Almost 600 children have now lost their lives to the Ebola outbreak in the north-east of the Democratic Republic of the Congo (DRC) out of more almost 850 who have caught the deadly virus since the epidemic started in August 2018.
The news that the total number of deaths has now passed 2,000, out of more than 3,000 cases, should act as a rallying cry for us all to step up our efforts to defeat this terrible disease and end this outbreak.
As the numbers continue to grow, it is vital to remember that each one of these cases is somebody’s child, a son or daughter; a mother, father, brother or sister. And each of these deaths leaves a family not only in mourning but also scared and worried about their own exposure to the disease.
That is why supporting, engaging and raising awareness among the affected communities are key in ending this outbreak. The recent breakthrough in finding a successful treatment for this disease, and the continued effectiveness of vaccination efforts to prevent transmission and infection, mean that, for the first time, we now have the means to both prevent and treat Ebola. However, these breakthroughs mean little if individuals are too scared to seek treatment, or too slow to spot symptoms. By ensuring that the local population are informed, engaged and invested in the response, we stand the best chance of defeating the disease.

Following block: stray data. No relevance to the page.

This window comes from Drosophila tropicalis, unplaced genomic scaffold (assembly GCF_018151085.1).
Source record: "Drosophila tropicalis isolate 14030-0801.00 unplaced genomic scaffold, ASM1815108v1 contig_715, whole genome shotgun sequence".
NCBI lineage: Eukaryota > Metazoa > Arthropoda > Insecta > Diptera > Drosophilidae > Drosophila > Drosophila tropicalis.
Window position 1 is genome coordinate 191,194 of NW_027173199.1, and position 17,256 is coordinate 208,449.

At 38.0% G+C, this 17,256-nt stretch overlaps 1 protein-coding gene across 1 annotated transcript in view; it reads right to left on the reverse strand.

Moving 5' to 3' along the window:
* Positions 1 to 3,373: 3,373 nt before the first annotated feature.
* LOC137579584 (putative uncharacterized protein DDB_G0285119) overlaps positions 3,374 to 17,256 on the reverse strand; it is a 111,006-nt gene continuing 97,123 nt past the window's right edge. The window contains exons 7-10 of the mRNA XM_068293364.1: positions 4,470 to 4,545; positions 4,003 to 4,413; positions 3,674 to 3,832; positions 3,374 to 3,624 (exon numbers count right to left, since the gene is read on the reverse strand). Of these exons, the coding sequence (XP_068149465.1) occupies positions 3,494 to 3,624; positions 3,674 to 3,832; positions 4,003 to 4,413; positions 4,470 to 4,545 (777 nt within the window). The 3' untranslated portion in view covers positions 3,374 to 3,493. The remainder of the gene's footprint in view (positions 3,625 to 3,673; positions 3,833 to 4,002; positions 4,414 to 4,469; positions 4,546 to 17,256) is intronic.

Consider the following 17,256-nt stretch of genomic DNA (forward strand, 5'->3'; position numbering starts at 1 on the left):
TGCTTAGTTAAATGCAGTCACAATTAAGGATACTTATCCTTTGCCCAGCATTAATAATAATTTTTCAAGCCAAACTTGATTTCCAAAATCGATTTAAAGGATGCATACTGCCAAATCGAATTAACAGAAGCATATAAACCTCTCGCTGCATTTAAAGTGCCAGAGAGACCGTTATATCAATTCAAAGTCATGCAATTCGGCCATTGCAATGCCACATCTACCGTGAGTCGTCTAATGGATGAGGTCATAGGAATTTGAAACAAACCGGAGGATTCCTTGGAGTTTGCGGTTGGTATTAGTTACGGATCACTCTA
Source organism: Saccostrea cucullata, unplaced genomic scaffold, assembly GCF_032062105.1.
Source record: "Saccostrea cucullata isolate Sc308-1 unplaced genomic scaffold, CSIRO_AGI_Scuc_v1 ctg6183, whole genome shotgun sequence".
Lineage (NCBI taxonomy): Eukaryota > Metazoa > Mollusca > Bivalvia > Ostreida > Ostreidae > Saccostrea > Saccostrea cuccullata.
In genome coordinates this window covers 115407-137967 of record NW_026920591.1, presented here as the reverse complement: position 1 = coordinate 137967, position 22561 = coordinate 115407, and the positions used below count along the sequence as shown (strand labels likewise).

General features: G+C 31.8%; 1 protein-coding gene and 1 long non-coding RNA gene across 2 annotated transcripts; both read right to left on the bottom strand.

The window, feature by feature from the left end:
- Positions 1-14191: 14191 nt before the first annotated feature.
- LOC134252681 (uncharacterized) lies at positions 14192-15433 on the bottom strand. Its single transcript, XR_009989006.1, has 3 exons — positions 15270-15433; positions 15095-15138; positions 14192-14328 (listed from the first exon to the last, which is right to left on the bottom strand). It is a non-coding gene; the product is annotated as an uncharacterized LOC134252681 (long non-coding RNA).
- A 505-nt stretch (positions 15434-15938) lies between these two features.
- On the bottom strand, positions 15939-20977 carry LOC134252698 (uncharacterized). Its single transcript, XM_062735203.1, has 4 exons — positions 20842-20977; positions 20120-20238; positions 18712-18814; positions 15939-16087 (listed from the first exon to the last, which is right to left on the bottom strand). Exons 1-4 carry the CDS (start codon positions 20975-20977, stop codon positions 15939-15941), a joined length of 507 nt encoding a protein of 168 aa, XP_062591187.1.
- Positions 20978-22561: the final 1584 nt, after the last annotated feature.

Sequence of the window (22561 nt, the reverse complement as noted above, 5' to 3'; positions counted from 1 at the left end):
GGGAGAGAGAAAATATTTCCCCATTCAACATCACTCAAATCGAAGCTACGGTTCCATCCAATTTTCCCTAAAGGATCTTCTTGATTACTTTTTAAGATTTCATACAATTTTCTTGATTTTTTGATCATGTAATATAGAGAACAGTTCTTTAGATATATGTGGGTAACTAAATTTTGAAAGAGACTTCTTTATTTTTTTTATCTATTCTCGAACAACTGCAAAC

Preventing infection among children must also be central to the continued response. We know that more children, proportionately, are being affected than in any previous Ebola outbreak, and Ebola ravages children in ways that are very different from adults. What we do to treat and care for them must respond to their unique needs – physical, psychological and social. As such, UNICEF is working with partners, to meet children’s immediate and longer-term needs, accompanying them and their families every step of the way.
The reality is that we need far more international support now. Ebola outbreaks need an exceptional level of investment compared to other disease outbreaks because it requires 100 per cent of cases to be treated, and 100 per cent of contacts to be traced and managed. UNICEF requires US$126 million to meet the needs of children and communities, immediately and over the medium-term. As of yet, UNICEF has only funded 31 per cent of the appeal.